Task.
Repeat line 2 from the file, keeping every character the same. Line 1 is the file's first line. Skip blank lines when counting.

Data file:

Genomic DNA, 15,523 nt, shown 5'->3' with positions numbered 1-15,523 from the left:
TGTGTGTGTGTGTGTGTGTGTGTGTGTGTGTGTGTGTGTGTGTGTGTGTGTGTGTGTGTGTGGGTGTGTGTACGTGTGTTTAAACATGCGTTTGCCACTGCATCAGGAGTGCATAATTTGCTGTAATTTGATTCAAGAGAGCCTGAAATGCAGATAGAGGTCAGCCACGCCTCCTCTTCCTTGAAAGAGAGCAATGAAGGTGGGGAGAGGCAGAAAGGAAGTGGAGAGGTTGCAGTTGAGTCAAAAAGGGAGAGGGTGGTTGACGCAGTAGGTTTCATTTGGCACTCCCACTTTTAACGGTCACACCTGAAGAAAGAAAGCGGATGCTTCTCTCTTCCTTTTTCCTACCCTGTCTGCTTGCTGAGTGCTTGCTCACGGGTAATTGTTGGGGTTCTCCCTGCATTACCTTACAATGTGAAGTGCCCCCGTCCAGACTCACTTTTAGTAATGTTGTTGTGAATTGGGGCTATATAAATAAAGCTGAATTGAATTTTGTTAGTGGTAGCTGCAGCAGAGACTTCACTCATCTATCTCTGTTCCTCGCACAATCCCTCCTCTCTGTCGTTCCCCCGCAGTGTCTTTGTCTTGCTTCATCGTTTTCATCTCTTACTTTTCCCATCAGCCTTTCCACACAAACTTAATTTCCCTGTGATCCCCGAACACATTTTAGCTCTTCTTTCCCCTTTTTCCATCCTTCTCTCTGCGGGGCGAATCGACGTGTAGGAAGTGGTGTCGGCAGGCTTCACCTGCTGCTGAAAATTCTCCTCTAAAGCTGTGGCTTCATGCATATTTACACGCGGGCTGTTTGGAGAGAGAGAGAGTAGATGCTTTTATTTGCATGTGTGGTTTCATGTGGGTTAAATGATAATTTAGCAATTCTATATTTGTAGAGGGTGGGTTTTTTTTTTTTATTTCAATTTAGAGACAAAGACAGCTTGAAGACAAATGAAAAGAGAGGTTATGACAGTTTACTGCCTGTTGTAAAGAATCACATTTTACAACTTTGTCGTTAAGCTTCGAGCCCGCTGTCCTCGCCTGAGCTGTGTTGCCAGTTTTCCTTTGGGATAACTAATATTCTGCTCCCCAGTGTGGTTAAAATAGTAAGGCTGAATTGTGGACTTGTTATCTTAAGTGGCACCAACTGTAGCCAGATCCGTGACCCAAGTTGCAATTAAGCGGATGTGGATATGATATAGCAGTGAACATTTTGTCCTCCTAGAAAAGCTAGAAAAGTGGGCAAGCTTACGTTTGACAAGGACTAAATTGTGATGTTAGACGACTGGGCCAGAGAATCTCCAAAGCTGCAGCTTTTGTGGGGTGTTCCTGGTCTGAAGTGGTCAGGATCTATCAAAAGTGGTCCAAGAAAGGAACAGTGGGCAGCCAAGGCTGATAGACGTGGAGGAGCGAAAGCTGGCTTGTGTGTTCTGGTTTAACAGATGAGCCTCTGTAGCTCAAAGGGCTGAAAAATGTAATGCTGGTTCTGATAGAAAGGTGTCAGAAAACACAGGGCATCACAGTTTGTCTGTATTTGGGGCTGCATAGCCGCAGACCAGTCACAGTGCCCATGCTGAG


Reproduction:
TGTGTGTGTGTGTGTGTGTGTGTGTGTGTGTGTGTGTGTGTGTGTGTGTGTGTGTGTGTGTGGGTGTGTGTACGTGTGTTTAAACATGCGTTTGCCACTGCATCAGGAGTGCATAATTTGCTGTAATTTGATTCAAGAGAGCCTGAAATGCAGATAGAGGTCAGCCACGCCTCCTCTTCCTTGAAAGAGAGCAATGAAGGTGGGGAGAGGCAGAAAGGAAGTGGAGAGGTTGCAGTTGAGTCAAAAAGGGAGAGGGTGGTTGACGCAGTAGGTTTCATTTGGCACTCCCACTTTTAACGGTCACACCTGAAGAAAGAAAGCGGATGCTTCTCTCTTCCTTTTTCCTACCCTGTCTGCTTGCTGAGTGCTTGCTCACGGGTAATTGTTGGGGTTCTCCCTGCATTACCTTACAATGTGAAGTGCCCCCGTCCAGACTCACTTTTAGTAATGTTGTTGTGAATTGGGGCTATATAAATAAAGCTGAATTGAATTTTGTTAGTGGTAGCTGCAGCAGAGACTTCACTCATCTATCTCTGTTCCTCGCACAATCCCTCCTCTCTGTCGTTCCCCCGCAGTGTCTTTGTCTTGCTTCATCGTTTTCATCTCTTACTTTTCCCATCAGCCTTTCCACACAAACTTAATTTCCCTGTGATCCCCGAACACATTTTAGCTCTTCTTTCCCCTTTTTCCATCCTTCTCTCTGCGGGGCGAATCGACGTGTAGGAAGTGGTGTCGGCAGGCTTCACCTGCTGCTGAAAATTCTCCTCTAAAGCTGTGGCTTCATGCATATTTACACGCGGGCTGTTTGGAGAGAGAGAGAGTAGATGCTTTTATTTGCATGTGTGGTTTCATGTGGGTTAAATGATAATTTAGCAATTCTATATTTGTAGAGGGTGGGTTTTTTTTTTTTATTTCAATTTAGAGACAAAGACAGCTTGAAGACAAATGAAAAGAGAGGTTATGACAGTTTACTGCCTGTTGTAAAGAATCACATTTTACAACTTTGTCGTTAAGCTTCGAGCCCGCTGTCCTCGCCTGAGCTGTGTTGCCAGTTTTCCTTTGGGATAACTAATATTCTGCTCCCCAGTGTGGTTAAAATAGTAAGGCTGAATTGTGGACTTGTTATCTTAAGTGGCACCAACTGTAGCCAGATCCGTGACCCAAGTTGCAATTAAGCGGATGTGGATATGATATAGCAGTGAACATTTTGTCCTCCTAGAAAAGCTAGAAAAGTGGGCAAGCTTACGTTTGACAAGGACTAAATTGTGATGTTAGACGACTGGGCCAGAGAATCTCCAAAGCTGCAGCTTTTGTGGGGTGTTCCTGGTCTGAAGTGGTCAGGATCTATCAAAAGTGGTCCAAGAAAGGAACAGTGGGCAGCCAAGGCTGATAGACGTGGAGGAGCGAAAGCTGGCTTGTGTGTTCTGGTTTAACAGATGAGCCTCTGTAGCTCAAAGGGCTGAAAAATGTAATGCTGGTTCTGATAGAAAGGTGTCAGAAAACACAGGGCATCACAGTTTGTCTGTATTTGGGGCTGCATAGCCGCAGACCAGTCACAGTGCCCATGCTGAG